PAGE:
Moving from hand milking to using a milking machine was controversial when it was first considered late in the 19th century. Many people from dairy farms as well as the agricultural arena as a whole believed using any type of milking equipment would decrease the quality of milk and even the milk production from the dairy cows. The secretary of the Dairyman’s Association weighed in with the opinion hand milking was valuable in the development of the cow’s udder.
Invention of the First Milking Machine
The first attempts at using some type of milking equipment other than by hand, would give reason for head-shaking in this century. Wooden tubes or feather quills were inserted into the cow’s teats to keep the sphincter muscle open and allow the milk to freely flow. By mid-19th century the tubes were made of silver, ivory or bone. Eventually the catheter was extended by rubber tubing to direct the milk into the pails.
Many people blamed this method for the spread of diseases and claimed it caused injury to the cows’ udders because it weakened the sphincter muscle allowing milk to dribble at will. Over the years, inventions for milking equipment fell into one of two categories: 1) mechanical pressure devices that emulated hand milking, and 2) vacuum devices that emulated a nursing calf. For many years inventors turned out numerous sorts of both of these types of devices, but by the late 19th century, the pulsating machines made the vacuum devices much more popular.
The first vacuum type milkers consisted of a large gutta percha cup that fit over the entire udder, pumping from all four teats at once, and was connected to a hand pump. These early devices were quite uncomfortable
One of the pioneers of milking equipment inventions was American L.O. Colvin. He patented a device which used a lever to operate the suction. While this milking machine was popular at the time, it still subjected the dairy cows’ udders to constant vacuum. About thirty years later a Scottish man, William Murchland, invented a suction machine that hung suspended under the cow. Over the next three decades suction milkers grew in popularity.
The first pulsator machine was called the Thistle milking machine. This machine used a steam driven vacuum and produced intermittent flow of milk. The pulsator machine is what finally evolved into a truly workable milking machine. In 1898, the USDA finally approved a pulsator milking machine for the dairy farm, but even with the pulsators now on the market, the machines could not fully milk a cow in the same manner as milking by hand. The machines did not allow for the changing size of the cow’s teats during the milking process, nor were they able to milk to completion. Some milk was forced back into the udder by the machines.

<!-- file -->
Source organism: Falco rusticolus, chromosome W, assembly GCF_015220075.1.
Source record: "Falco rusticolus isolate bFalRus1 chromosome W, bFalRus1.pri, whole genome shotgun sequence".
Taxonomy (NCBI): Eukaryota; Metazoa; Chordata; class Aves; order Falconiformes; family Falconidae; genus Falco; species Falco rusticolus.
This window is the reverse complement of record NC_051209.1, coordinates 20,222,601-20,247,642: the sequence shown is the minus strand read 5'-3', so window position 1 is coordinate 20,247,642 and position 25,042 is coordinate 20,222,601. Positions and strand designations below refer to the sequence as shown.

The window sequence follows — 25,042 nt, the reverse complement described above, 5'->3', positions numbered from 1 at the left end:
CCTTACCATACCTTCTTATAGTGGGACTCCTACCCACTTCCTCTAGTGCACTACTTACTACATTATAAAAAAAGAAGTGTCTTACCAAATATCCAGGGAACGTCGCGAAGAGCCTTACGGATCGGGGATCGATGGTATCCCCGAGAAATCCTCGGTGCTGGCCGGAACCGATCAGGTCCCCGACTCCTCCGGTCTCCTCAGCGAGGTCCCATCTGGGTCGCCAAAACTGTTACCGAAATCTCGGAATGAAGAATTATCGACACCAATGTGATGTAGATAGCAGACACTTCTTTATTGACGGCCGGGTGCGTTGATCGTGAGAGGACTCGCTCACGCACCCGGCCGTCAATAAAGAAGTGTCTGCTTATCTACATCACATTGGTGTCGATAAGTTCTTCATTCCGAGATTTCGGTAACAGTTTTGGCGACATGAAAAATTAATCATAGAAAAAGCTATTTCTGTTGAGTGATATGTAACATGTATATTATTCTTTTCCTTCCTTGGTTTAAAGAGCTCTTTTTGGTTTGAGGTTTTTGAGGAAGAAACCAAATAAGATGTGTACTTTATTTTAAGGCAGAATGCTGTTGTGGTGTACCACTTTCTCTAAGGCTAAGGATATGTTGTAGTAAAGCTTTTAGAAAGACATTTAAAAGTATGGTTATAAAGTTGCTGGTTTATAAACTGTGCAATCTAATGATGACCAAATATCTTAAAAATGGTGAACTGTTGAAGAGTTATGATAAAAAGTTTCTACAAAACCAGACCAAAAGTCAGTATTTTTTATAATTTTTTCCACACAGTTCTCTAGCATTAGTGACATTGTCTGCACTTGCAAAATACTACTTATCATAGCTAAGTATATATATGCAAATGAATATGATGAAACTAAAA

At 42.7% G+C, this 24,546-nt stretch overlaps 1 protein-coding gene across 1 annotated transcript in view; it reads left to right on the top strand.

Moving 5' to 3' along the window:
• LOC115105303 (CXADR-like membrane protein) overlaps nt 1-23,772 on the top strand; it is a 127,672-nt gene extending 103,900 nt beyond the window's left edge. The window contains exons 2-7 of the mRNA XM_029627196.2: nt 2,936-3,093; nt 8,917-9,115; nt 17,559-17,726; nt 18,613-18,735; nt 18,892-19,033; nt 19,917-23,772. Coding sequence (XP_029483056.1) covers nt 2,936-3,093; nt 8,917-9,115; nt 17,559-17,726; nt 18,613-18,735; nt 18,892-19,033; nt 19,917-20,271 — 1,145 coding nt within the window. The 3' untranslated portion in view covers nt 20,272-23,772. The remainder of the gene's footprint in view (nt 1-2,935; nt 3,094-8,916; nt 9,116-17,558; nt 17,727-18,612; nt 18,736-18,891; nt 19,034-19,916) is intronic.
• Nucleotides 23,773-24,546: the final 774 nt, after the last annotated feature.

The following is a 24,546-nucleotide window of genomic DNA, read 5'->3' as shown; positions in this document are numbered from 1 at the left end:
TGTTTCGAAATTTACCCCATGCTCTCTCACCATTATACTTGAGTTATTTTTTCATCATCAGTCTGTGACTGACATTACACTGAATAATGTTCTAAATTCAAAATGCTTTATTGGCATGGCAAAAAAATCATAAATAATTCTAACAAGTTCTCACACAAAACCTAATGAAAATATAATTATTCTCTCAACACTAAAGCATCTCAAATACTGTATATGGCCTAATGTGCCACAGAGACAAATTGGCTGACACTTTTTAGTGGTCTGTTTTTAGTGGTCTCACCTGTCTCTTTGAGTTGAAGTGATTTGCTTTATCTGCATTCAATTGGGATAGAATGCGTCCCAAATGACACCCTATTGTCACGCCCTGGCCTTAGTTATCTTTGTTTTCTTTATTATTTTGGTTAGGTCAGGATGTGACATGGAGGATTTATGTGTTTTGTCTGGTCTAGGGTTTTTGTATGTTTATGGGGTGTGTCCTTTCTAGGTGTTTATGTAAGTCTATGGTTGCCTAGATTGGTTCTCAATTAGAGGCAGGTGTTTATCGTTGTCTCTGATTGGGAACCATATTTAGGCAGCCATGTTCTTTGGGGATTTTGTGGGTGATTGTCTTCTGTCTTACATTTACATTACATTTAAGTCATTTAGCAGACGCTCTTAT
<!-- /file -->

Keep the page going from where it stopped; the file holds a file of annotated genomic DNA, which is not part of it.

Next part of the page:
Automated Milking Equipment
The milking equipment for the dairy farm of today is much more advanced. However, it took almost an entire century to advance to the fully automatic milking systems of today. It wasn’t until the late 20th century in which the automatic milking systems (AMS) were developed. The core of these systems is a kind of robot. Most AMS use computers and software to manage the dairy herd and the milking process.
Owning and maintaining a dairy farm is time consuming and labor intensive. Bigger dairies use AMS to reduce the need for manual labor in the milking process. Some of the more advanced AMS incorporate udder cleaning and attachment and removal of the milking equipment to the dairy cows. While in the past cows were milked in the morning and in the evening; the new AMS or voluntary milking systems allow the cow to decide the milking schedule. Automated gates control the traffic, robotic arms detect and attach the milking cups to the teats and spray the udder clean after detachment. The cows are enticed to enter the unit by feed, and then a sensor identifies the cow. A
As with anything, there are both advantages and disadvantages to using an AMS versus hand-milking cows. Initial costs are high, but the AMS is less labor intensive. Farmers have less contact with their animals, but the data collected from the computer can be invaluable. Each dairy farmer must decide what is most cost effective, least harmful to the animals, and in the best interest of his or her farm.
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